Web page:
Bird's-Eye View

The Guideposts executive editor on how a picture inspired his view on life.

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Maybe this should be classified under: Be careful what you wish for.

Or it could be: Thank God for the Internet.

I was sitting at my desk on a glum day in my office, feeling a little glum myself and wishing for some escape when "ping" went my computer, telling me another piece of email was in my inbox. "Probably more junk mail," I might have muttered to myself or at least, "Grrrrrrr, one more thing to do." Since I am eminently distractable, naturally I looked to see who the email was from. Ah, it was my brother Howard.

Howard, I should tell you, is a helicopter pilot and occasionally flies photographers on gigs to take snapshots airborne. I am of slightly queasy stomach so I don't envy his flights, but I sure envy his bird's-eye view. I opened the email. There it was, a picture of the California coastline, taken from the air, everything looking perfectly pristine. The water, the waves, the houses, the roads, the surfboards.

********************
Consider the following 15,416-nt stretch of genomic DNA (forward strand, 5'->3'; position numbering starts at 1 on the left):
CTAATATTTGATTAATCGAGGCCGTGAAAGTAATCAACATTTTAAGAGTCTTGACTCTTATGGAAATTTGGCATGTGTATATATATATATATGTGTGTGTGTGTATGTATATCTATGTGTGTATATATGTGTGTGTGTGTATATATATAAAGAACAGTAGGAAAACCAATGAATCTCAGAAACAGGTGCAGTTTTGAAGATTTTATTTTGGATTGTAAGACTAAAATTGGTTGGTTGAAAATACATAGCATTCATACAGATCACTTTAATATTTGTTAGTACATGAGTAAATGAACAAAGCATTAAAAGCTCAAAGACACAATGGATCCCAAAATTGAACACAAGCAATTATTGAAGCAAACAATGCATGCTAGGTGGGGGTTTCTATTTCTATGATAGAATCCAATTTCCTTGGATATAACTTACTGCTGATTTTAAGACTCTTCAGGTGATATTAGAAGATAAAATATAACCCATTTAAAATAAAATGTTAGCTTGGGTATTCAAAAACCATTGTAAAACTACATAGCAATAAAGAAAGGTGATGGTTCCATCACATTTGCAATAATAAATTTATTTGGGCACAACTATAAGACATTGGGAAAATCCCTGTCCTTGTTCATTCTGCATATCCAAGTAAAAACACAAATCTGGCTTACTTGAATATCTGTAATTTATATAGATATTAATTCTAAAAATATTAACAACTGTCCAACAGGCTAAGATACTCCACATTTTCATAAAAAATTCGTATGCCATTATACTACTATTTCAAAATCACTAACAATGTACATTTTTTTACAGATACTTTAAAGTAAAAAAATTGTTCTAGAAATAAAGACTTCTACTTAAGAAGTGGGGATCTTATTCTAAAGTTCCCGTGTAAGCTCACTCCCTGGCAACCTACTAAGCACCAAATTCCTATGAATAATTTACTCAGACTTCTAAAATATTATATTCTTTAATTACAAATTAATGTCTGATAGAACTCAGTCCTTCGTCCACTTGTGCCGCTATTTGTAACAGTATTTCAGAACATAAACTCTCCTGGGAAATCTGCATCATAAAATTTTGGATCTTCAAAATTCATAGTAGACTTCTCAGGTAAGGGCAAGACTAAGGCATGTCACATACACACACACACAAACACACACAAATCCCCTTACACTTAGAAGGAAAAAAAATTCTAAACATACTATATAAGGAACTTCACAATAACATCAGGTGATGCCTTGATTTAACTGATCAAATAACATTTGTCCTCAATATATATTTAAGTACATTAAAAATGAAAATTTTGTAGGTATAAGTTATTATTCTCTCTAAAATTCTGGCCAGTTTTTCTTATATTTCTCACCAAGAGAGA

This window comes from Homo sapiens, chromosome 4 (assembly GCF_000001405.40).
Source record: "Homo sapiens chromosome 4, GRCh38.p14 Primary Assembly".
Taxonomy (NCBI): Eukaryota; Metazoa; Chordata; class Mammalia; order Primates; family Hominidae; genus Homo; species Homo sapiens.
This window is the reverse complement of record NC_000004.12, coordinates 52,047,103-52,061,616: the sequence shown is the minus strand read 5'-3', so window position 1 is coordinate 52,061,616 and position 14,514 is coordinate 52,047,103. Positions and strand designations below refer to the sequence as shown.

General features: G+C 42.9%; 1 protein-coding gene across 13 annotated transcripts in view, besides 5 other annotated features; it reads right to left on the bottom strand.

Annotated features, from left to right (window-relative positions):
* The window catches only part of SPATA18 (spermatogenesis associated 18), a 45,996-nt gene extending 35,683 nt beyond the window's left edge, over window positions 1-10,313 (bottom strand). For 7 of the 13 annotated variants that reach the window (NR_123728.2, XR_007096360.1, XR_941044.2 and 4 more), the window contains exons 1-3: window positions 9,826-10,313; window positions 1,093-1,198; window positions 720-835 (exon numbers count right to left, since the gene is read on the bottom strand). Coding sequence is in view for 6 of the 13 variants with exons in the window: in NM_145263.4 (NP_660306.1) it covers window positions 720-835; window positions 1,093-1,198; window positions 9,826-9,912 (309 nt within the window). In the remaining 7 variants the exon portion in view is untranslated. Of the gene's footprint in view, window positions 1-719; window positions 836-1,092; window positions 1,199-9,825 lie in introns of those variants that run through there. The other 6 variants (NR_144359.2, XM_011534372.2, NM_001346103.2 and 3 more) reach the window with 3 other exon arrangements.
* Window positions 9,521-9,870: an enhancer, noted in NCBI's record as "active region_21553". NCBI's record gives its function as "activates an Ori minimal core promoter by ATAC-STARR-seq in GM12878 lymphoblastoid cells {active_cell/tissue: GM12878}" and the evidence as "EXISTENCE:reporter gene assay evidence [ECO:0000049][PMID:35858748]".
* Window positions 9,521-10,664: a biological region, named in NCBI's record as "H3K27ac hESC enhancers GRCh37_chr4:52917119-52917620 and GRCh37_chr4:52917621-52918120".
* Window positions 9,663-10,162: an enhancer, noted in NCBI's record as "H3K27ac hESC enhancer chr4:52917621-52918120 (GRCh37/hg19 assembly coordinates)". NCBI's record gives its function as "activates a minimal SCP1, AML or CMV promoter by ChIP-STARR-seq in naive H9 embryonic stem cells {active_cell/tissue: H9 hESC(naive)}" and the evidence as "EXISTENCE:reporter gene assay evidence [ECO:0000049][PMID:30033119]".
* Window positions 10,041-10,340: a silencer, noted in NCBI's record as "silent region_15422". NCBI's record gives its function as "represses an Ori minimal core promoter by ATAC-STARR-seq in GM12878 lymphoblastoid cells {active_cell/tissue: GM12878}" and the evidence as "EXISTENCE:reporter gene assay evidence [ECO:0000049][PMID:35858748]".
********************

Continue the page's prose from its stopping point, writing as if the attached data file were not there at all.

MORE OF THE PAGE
"That's just what I need," I told myself, "a bird's-eye view to my problems so they'd all shrink into proportion." I half-wondered what it would be like to look at my life from that sort of height. A little like watching someone parallel park from the air. All those false attempts would be so obvious from up there. 

So for just a moment, looking at that picture, I tried a bird's-eye view of my life. It looked okay. Maybe not as pristine as the waves at Malibu, but full of movement and crests and valleys and rides that would look smooth from above. I could count myself lucky.

"That was great!" I emailed Howard. A great flight with no queasy stomach at all.

Rick Hamlin is the executive editor at GUIDEPOSTS.

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